I recently had the opportunity to go to the European Conference on Digital Libraries.   This three-day conference, held in Corfu this year, has been running for a number of years and is of interest to a range of different disciplines, from computer scientists to librarians and archivists.  This year there were around 400 attendees, mainly from Europe but with a sprinkling of attendees from Asia and the Americas.   With two keynote speakers, 30 papers and a range of posters and demonstrations the conference covered a good deal of ground and I’m going to put down a few of my impressions.

Overall impressions
ECDL is quite scientific and academic in approach.  Although the conference sub-title was ‘Digital Societies’ most of the papers approached the subject of Digital Libraries from quite a narrow technical view, investigating areas such as DL software performance, semantic search techniques or the impact of data-loss on images.  A significant number of the papers were from Doctoral Students and many others outlined the latest state of research by groups of researchers.

‘The days are past when scholarly authority alone determines what is saved, learned and used’
The two keynote papers from Gary Marchionini and Peter Buneman provided two quite different perspectives on Digital Libraries.  Marchionini’s paper flagged up how social networking is likely to impact on future Digital Libraries whilst Peter Buneman concentrated mainly on the need for Digital Libraries to reach out to the research communities and offer them a way of safeguarding their research materials.

Both saw the long-term storage cost of DLs as a significant issue and identified preservation as key issues for the future.  Marchionini identified key differences between curated and community DLs, whilst Buneman concentrated on the importance of curation of research material as a key challenge.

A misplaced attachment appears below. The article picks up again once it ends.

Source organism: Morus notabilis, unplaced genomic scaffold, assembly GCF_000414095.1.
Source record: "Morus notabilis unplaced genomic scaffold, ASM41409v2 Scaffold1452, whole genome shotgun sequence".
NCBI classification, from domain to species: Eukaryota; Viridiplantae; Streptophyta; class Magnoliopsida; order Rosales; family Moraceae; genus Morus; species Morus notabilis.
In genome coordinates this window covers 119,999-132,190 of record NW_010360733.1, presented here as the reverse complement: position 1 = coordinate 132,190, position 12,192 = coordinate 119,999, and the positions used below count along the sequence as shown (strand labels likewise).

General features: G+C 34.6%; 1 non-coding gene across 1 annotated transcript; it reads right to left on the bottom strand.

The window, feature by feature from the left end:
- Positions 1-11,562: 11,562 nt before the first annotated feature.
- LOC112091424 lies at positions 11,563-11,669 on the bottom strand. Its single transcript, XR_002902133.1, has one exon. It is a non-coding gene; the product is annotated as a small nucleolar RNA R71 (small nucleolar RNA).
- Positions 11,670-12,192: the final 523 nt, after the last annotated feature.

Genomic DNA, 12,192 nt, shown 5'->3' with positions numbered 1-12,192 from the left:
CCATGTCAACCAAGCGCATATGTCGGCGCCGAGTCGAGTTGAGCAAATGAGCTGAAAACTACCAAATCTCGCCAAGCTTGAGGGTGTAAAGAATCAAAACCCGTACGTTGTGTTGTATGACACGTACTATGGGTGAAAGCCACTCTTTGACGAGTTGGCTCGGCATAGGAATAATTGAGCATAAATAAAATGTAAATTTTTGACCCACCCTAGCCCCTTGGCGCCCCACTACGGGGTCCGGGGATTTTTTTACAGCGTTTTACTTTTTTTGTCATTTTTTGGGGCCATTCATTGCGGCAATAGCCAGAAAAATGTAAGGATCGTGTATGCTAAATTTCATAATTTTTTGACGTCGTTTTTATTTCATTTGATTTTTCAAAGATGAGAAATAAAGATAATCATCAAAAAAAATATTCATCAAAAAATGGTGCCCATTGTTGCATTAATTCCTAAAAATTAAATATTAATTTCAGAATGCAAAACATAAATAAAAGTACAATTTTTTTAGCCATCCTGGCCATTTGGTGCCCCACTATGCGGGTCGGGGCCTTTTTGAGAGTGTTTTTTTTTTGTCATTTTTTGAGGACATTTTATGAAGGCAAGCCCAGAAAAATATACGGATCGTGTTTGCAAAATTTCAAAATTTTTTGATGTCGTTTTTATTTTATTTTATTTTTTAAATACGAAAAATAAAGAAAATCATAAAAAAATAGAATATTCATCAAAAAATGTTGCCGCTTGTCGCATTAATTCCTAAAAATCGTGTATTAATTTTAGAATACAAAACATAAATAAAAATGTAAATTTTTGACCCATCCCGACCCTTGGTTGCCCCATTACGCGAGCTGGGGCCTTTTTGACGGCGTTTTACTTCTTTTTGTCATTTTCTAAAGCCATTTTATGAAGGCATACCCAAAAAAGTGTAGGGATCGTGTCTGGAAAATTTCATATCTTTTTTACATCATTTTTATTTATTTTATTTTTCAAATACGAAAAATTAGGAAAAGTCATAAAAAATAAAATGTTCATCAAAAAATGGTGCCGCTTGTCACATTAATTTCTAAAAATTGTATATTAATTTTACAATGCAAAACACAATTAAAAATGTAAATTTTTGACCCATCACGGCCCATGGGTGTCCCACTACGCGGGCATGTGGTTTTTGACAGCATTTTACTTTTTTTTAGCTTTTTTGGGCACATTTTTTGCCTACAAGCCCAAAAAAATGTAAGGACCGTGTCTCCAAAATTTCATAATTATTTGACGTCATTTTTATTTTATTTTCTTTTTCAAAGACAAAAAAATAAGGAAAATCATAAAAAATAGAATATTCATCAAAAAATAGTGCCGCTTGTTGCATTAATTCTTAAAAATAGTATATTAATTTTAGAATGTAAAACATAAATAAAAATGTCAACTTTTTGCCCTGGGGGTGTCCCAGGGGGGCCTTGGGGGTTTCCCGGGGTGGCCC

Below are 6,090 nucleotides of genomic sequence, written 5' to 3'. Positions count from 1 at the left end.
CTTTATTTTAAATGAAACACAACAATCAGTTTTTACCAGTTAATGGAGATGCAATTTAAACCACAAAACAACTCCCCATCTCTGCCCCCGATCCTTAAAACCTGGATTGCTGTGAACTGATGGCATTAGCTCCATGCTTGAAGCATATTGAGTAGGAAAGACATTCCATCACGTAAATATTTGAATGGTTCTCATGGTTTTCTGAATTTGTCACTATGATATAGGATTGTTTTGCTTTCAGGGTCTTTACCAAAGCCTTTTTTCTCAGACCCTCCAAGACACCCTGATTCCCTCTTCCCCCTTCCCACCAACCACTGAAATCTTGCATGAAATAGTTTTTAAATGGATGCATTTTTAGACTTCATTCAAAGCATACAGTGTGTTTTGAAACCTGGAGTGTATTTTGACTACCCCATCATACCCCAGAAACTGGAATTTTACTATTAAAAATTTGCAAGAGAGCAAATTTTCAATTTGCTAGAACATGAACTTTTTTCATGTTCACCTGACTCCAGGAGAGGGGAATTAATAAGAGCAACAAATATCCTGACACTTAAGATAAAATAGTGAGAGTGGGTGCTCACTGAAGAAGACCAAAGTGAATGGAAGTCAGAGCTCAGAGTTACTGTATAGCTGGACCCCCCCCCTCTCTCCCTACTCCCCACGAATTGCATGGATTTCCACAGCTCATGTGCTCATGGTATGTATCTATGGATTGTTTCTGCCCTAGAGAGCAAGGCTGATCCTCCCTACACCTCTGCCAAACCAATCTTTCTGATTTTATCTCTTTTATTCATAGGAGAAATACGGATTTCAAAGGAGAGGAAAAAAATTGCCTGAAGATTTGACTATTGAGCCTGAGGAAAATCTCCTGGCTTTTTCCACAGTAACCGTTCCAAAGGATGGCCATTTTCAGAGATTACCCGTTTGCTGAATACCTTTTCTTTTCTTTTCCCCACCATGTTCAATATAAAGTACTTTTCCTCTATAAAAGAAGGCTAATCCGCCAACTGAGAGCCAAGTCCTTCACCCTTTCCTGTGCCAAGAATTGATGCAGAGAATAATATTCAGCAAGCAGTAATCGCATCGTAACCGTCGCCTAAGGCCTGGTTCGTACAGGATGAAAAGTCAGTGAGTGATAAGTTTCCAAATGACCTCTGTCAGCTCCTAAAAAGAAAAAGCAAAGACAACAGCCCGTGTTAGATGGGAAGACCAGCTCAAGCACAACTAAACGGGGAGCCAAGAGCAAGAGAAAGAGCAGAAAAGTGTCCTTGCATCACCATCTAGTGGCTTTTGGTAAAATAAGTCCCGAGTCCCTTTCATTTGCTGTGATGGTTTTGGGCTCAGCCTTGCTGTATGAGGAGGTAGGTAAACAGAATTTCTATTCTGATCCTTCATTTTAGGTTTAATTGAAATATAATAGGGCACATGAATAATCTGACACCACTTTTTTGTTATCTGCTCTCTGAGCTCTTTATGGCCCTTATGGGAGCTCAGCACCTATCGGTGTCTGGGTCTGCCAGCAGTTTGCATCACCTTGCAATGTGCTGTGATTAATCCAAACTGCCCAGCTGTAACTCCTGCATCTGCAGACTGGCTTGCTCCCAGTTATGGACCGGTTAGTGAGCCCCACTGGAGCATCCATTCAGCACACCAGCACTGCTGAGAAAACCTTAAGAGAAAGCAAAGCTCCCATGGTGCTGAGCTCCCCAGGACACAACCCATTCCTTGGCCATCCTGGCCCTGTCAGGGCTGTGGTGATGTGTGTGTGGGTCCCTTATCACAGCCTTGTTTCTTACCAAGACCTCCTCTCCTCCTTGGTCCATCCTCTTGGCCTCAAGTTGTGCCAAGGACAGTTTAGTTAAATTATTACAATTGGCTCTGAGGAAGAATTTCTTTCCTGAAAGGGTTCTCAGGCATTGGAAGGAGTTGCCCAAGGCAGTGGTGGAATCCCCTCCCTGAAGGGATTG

Other conference papers
The conference also had a number of interesting sessions including a paper on the performance of DL systems  – Fedora, DSpace and Greenstone – building large collections of material and stress-testing the systems to analyse their performance.   Some of the papers presented covered quite complex technical solutions and models or methods, e.g. such as using visualisation or sound clues to aid search and retrieval.

Final thoughts
Although the conference sub-title was ‘Digital Societies’ on reflection few papers other than the keynotes really got to grips with much beyond the technical issues surrounding Digital Libraries.  The impact of Web 2.0 was touched upon but much of the content was still around building and managing monolithic database structures to contain vast repositories of data.  Whilst that is a challenging activity in itself, the domain perhaps needs to move to a wider discussion of the impact of ‘Digital Societies’  It is possibly with this in mind that there are moves planned to change the name of the conference from 2011.